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Attention: RC-CAM.com will be closing down August 2021.

The RC-Cam.com forum was the very first online community dedicated to the advancement of wireless video cameras on radio controlled (R/C) models. This is now called "FPV" (First Person View). We are proud of the contributions that our members have made to the FPV hobby.

We've seen significant changes over the last twenty years. Initially there were a lot of eager R/C hobbyist that built their own video systems. Allowing these creative individuals to share their work was the purpose of this site. Now the FPV market is flooded with low cost systems; Sadly DiY FPV video projects are now rarely discussed.

RC-CAM.com (main site and forum) will be closing down August 2021. This is being announced now (March 2021) so that everyone has time to download any information that is important to them. After the site is shutdown the information will no longer be available here.

We appreciate every member's involvement with advancing the FPV hobby. It is indeed sad to say goodbye to all our online friends. Be safe and stay healthy.


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About waxpanic1

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    Silicon Valley, CA
  1. The next project I want to take on is connecting a PIC to the transmitter switch for one of the extra channels (Such as channel 5). The goal is to add extra buttons to the transmitter. A button press will be encoded by a PIC as a series of transmitter switch flips. A PIC on the receiver side will decode the transmitter switching. One PIC on the receiver side will be dedicated to converting the receiver pulses to pin outputs. A second PIC will carryout the commands (take picture, gear down, lights on, transmit data for example). Has anyone else tried to build a similar system? Any tho
  2. Eureka!!!! Powering the receiver off of the prototyping power supply got it up an running! The scale is a little off (low pulse = 105, neutral pulse = 143, high pulse = 180). Since the pulse error is greater on the High side, I'm guessing that this has to do with how the PIC measures the pulse. Now I need to explore this phenomenon. Great thinking on the common grounding! Now for some more information. Why does the PIC need to share a common ground / power supply with the receiver? Hey Matt...That was probably the same thunderstorm that woke me up (in California) two nights ago.
  3. You are correct on all of your assumptions except with the PCB prototyping board. I am using a DHMicrosystems protyping board. It is very similar to the MELabs prototyping boards (I have one of those as well). I've used the board before to conduct other experiments (flashing LED, A/D conversion of a Temp sensor, and the sending of serial data to my laptop computer (of course). A photo of the board is attached to my reply. the schematics for the board can be found here: http://www.dhmicro.com/PDFs/Rapid18iXL_Man.pdf The crystal is an external 4Mhz crystal (with internal capacitors).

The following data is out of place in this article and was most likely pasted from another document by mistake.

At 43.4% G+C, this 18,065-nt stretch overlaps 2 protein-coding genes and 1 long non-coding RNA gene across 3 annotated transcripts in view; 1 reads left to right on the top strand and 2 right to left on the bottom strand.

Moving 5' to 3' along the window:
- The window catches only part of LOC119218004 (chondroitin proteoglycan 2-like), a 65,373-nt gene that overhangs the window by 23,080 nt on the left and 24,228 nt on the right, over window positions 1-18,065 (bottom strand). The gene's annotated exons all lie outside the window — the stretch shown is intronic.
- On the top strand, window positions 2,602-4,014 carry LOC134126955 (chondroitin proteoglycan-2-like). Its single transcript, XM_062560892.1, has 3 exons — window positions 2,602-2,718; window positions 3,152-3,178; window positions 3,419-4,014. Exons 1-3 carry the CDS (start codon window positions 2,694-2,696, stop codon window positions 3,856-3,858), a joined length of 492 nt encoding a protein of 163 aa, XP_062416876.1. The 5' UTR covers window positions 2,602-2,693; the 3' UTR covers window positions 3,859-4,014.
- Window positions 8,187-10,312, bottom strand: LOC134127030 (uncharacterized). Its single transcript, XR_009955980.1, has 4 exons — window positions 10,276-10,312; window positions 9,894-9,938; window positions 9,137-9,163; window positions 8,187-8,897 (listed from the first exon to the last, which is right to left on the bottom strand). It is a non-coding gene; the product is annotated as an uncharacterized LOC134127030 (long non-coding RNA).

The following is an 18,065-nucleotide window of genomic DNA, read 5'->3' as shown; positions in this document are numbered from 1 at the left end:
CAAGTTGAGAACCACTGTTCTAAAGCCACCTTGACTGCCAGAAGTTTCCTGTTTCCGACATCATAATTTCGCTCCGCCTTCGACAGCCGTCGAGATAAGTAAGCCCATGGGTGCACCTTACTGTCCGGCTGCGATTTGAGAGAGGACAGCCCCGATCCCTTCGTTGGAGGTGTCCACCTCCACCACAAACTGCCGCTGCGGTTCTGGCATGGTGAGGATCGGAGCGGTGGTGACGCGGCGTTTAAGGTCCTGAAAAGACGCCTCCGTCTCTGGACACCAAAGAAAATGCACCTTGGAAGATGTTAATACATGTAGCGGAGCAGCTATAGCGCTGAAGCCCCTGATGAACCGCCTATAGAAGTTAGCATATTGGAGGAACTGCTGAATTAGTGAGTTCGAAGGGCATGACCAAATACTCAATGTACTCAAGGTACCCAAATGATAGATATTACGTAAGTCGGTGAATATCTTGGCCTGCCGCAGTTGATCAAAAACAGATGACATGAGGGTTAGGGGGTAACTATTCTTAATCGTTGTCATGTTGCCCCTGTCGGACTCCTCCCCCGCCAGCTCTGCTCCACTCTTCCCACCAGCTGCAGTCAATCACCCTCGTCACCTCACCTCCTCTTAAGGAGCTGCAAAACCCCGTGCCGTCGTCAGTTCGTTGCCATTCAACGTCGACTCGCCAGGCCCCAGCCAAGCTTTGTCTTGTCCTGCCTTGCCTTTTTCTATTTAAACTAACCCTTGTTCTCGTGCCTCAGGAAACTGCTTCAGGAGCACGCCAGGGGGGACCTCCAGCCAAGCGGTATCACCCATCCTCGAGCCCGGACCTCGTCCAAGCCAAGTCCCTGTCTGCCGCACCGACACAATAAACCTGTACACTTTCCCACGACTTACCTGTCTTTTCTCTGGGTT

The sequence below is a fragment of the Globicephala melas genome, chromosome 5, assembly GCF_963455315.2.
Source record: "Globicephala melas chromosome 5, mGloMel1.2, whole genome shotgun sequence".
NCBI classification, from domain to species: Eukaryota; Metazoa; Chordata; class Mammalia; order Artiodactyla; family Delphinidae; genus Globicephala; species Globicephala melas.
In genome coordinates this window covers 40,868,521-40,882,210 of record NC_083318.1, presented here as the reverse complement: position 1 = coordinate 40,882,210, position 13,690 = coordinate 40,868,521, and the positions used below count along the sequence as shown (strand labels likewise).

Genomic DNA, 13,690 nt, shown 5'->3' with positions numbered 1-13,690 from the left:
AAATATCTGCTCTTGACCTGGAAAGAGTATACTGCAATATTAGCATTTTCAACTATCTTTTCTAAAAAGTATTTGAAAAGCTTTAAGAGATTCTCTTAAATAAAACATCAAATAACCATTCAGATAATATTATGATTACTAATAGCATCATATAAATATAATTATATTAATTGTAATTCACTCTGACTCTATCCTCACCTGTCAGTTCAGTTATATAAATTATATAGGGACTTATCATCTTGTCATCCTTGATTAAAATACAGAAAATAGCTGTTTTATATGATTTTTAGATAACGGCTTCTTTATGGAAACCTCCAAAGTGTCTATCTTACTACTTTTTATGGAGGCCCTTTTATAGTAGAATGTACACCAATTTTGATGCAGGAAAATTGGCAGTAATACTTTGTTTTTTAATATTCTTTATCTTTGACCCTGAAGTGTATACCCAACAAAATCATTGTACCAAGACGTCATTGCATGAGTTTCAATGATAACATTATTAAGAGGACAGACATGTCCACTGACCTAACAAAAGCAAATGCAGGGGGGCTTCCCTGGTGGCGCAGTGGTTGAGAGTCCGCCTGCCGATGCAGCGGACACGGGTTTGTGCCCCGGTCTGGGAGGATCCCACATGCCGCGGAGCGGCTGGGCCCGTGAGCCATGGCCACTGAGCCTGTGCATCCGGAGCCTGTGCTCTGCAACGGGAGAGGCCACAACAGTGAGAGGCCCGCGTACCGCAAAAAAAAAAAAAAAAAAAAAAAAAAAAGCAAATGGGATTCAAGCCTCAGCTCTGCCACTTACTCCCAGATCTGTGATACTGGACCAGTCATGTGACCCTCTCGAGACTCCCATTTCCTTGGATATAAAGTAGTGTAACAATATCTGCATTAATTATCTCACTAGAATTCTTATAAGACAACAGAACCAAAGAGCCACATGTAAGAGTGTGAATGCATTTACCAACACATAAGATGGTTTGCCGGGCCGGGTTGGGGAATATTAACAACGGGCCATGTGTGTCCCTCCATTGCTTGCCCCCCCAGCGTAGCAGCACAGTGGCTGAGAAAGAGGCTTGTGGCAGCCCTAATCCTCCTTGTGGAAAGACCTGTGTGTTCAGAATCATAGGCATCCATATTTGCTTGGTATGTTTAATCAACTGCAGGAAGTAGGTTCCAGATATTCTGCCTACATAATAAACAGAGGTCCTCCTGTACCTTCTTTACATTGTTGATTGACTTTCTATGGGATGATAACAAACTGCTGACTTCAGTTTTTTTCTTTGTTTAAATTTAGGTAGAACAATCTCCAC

4. I tried connecting a servor to the receiver prior to beginning the project just to see which channel on the TX went with the RX channel. Everything seemed to work like normal. I'm guessing that the problem is with my PIC code. Quickly looking on the RC groups discussion board reveals a number of people who have successfully created this circuit. All of the examples I could find, however, were written in assembly code (something I'm not familiar with). Cheers
  5. Well, It looks like I'm at a stand still at this point. I tried to measure the duration based upon a 0 state (Low pin pulse) and I tried to connect a 5V pull up by connecting a 10K resistor to the pin and a 5V source. The result of the pull up is readings of 0 (the pull up overwhelmed the receiver signal). I don't have an oscilloscope to assess the high state voltage or the receiver output signal pattern. can timing functions be performed on every PIC port that is an I/O port or does it need to be a special port?
  6. Whoops, I hit a button and I don't know what happened. I may end up posting a response twice. I tried to add an additional Pulsin command prior to performing the serial output (in fact, I added 4 more pulsin commands for extra assurance). The Serial output remained the same...there was just more readings. The highest values were averaged around 84 (82,83,84,85,87) and the lowest readings were centered around 3 (2,3,4). Changing the transmitter input has no effect upon the measured pulse width. I even added a line to make sure all of the port B pins were output except the pulsin pin (u
  7. I am trying to use the pulsin command but, there is a lot of variability in the readings. Here is a list of the last 11 readings: Pulse Duration = 2 Pulse Duration = 3 Pulse Duration = 3 Pulse Duration = 2 Pulse Duration = 88 Pulse Duration = 88 Pulse Duration = 86 Pulse Duration = 2 Pulse Duration = 81 Pulse Duration = 82 Pulse Duration = 84 I am running the code on a PIC16F88 microchip. The RC receiver is a GWS PICO reciever. The PIC is reading off of channel 1 (Therefore, the receiver pulse should be about 1.5 msec when the transmitter stick is at the neutral "center" p
  8. Hi Gang, I am in the process of building a new PIC microchip application. I want to use the extra channels on my RC transmitter to trigger the PIC response. Therefore, the PIC will be looking at the RC receiver to determine if there has been a change in the transmitter switch (a pulse duration change from 1 msec to 2 msec). The PIC input from the receiver is similar to the input for the Aiptek CAM-Man project and the RCFS project. The timing diagram for the RCFS project is very helpful for my design (providing me with the background informaiton I need to understand the RC receiv
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